The blue sign plastered outside 73-year-old Florence Danios's apartment door, addressed to pest control, was pretty loud and clear: “HIGH RISK! ASTHMA, DEAF TENANT. DO NOT TREAT OR ENTER.”
She put it up after the first time that a pest control guy entered her apartment while she was undressing, getting ready to hop in the shower. She didn't hear him, of course — but once the chemicals from the pest spray waded into her room, causing her to have trouble breathing, she immediately knew who was outside her door. This had happened to her before, at a previous apartment complex. And she swears that, before she signed the lease at the HomeTowne on Bellfort apartments in southwest Houston, she informed management about the incident and asked that they never send pest control to her unit so she wouldn't have to deal with that again. To Danios, it appeared that they must not have been listening.
This time, she waited until enough time had passed so he would be gone, then hurried to the kitchen to grab her inhaler. Sure enough, on the counter, she found a green note from the exterminator saying he had been there. But instead of just apologizing for what happened and promising it would not happen again, Danios claims that, soon, management began sending pest control on a weekly basis. Apparently, the sign outside her door was simply not loud and clear enough.
That's why Danios has sued HomeTowne on Bellfort and also the pest control company, Envirotrol, claiming that they had harassed her and explicitly ignored her simple requests to be left alone. (The attorney for the defendants said they would not be commenting because of pending litigation; the trial is set for July.)
“I was feeling helpless and hopeless," Danios said in an email, "because HomeTowne did nothing to protect or prevent their pest control contractor from coming to my apartment without prior notice."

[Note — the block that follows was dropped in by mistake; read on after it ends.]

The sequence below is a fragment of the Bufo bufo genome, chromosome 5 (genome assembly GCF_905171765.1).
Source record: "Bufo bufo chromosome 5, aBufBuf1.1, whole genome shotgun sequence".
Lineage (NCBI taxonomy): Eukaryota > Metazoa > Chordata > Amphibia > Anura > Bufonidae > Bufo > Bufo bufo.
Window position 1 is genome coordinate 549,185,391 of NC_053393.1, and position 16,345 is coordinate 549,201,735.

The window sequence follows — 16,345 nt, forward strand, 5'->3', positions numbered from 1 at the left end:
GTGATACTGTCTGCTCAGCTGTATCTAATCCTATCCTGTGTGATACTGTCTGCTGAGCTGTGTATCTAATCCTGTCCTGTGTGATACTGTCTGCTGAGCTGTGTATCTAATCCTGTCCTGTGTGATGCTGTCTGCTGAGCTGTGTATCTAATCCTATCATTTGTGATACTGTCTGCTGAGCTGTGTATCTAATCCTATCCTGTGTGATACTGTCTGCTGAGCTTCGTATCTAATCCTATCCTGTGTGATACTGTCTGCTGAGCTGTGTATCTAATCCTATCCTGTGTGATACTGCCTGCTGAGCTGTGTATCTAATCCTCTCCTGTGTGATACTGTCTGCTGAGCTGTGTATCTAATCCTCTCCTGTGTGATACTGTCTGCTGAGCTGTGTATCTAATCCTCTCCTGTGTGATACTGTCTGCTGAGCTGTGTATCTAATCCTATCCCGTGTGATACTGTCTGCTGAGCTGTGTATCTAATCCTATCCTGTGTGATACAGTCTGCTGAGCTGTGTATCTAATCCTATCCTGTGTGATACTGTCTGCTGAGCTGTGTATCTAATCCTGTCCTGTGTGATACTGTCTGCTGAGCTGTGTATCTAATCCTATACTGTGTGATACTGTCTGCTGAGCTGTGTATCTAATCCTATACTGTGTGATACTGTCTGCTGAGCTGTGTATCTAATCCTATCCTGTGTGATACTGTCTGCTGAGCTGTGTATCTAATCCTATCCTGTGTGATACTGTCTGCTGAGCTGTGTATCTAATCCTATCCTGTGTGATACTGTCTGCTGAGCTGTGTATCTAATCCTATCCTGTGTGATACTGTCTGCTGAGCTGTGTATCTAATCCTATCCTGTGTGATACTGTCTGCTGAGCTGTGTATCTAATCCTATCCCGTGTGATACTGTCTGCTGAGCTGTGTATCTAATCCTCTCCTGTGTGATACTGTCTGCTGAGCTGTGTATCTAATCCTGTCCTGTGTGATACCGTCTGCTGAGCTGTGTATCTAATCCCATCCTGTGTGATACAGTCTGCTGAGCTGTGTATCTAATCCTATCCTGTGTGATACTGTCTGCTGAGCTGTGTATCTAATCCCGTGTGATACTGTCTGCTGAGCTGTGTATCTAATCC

Despite the fact that Danios had lived at HomeTowne for two years with no problems, she was evicted less than two months after she started having these pesky pest control disputes. However, she successfully took HomeTowne to court and won a wrongful eviction lawsuit given that the reasons for kicking her out — taking photographs of the pest control, refusing to sign a waiver of liability HomeTowne had issued to her — were not explicitly banned in her original lease, her attorney, U.A. Lewis, said. After Danios won that case, she wanted justice for the harassment, Lewis said. Danios had been trying to quietly settle the suit for more than a year with HomeTowne, which, denying the allegations in court filings, it apparently refused to do.
Lewis claims that, even if HomeTowne and Envirotrol's actions were honest mistakes — accidentally sending pest control, Envirotrol just following orders — she doesn't see any justification for what happened. Because still, why wouldn't you notify a deaf woman that you're sending a stranger to her home? And that sign. Believing that pest control just didn't see it, Lewis said, is too far-fetched.
But more confusing, Lewis said, is why any of this happened at all. What kind of motivation would a senior living apartment complex manager have for overriding the wishes of a disabled elderly woman in order to aggressively continue sending pest control that she didn't request, as Danios says happened?
"That has been puzzling me for months," Lewis said.
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